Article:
It is the second summit of this group that Donald Trump agreed to attend. Trump’s attendance, according to Wojciech Przybylski writing for Euobserver, will definitely put the spotlight on TSI. It is not impossible that Trump’s Polish visit is intended as “a slight against German chancellor Angela Merkel and French president Emmanuel Macron.” In addition, some European leaders fear that the Polish ministry of foreign affairs can’t handle such a diplomatically sensitive visit. There is also the possibility that, after Trump’s visit, the Poles will be even more confrontational than before when dealing with the European Union, Przybylski concludes. Others, like the pro-Russian World Socialist Web Site, use stronger language. They are certain that “Trump’s meeting with the leaders of this alliance is a clear signal that the White House is reintroducing the Intermarium strategy which will exacerbate conflicts with Germany.”

Last December Vit Dostál, writing for visegradplus.org, called the Three Seas Initiative a “pipe-dream coming from Warsaw.” He may have been right because the Polish Gazeta Wyborcza cited at least one Czech diplomat who said that Prague will not attend the Three Seas event because it is far too close to the “concept of Piłsudski.” Sputnik Polska conducted an interview with Adam Wielomski, a Polish political science professor, who considers Trump’s visit to Poland and his presence at the TSI summit “support of Duda’s governing Law and Justice Party and the initiative to forge a Central and Eastern European union.”

The TSI project or, in Hungarian, “Három Tenger Kezdeményezés” was not widely covered in Hungary before the news of Trump’s attendance. MTI reported on the Dubrovnik summit, but no one was really interested in what was described as a round table discussion on energy. On the other hand, in November 2015, at a conference attended by politicians, both Jobbik’s Gábor Vona and LMP’s András Schiffer envisaged Hungary’s future in an East-Central European Union. I have not followed Schiffer’s foreign policy ideas, but Vona’s adherence to such a regional solution didn’t surprise me because a couple of months ago Matthew Kott of New Eastern Europe reported that Intermarium was hijacked by the far right in certain countries of the region.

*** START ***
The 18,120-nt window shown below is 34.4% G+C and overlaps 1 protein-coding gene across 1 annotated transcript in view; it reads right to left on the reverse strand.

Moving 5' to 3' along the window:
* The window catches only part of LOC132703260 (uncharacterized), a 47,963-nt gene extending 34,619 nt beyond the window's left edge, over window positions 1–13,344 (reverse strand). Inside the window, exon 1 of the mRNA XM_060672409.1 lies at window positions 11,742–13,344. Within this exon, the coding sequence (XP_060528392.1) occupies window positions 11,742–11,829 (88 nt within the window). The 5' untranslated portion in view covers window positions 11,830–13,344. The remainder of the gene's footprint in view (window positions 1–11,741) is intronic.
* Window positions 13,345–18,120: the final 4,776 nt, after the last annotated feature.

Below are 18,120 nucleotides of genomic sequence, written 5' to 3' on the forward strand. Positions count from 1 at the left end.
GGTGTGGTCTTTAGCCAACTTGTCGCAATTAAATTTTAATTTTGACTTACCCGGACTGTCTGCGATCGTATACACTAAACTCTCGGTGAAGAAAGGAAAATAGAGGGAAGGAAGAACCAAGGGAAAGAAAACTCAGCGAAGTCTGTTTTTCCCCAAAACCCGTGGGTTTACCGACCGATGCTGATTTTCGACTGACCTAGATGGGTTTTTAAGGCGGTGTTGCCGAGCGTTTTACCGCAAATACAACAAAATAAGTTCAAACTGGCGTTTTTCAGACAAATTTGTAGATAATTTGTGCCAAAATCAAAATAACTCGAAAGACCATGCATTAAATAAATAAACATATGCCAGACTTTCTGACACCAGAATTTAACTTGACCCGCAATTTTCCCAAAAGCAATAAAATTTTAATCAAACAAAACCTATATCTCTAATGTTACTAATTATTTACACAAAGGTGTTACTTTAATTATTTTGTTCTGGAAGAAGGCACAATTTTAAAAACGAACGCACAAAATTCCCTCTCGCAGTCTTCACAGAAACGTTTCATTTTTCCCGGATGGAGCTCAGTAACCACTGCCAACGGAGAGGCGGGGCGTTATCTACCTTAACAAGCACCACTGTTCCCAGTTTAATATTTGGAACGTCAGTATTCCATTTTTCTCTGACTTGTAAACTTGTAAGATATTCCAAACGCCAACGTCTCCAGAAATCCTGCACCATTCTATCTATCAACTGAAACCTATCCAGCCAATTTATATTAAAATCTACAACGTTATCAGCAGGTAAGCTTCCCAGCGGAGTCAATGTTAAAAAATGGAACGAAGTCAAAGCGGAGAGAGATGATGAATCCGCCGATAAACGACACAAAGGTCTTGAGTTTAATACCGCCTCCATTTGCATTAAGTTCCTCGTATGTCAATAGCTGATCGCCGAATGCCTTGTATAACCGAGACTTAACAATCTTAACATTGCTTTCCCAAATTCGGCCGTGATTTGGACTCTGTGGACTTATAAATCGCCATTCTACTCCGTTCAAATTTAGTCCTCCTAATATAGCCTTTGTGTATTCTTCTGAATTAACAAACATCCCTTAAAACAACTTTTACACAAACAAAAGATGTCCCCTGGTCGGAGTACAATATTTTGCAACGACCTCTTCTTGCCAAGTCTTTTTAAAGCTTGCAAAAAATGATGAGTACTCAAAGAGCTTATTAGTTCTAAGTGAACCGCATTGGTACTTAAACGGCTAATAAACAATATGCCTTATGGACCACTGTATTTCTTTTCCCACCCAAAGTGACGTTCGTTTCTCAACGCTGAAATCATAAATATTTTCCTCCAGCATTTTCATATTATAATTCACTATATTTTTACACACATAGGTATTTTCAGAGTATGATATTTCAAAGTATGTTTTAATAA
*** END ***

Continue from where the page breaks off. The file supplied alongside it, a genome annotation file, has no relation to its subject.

The only serious Hungarian piece on the Three Seas Initiative and Donald Trump’s decision to attend its summit is by Attila Ara-Kovács, a foreign policy analyst, which appeared a couple of days ago. He is skeptical of the success of Duda’s project and Trump’s power to substantially influence the present geopolitical situation in Europe.

Donald Trump’s visit to Warsaw is fraught with danger. He knows absolutely nothing about the situation in Poland or, for that matter, about the whole complicated region. His visit will give a boost to the present Polish government, which is good neither for the Polish people nor for the people of the European Union.

June 29, 2017

Viktor Orbán turns up the volume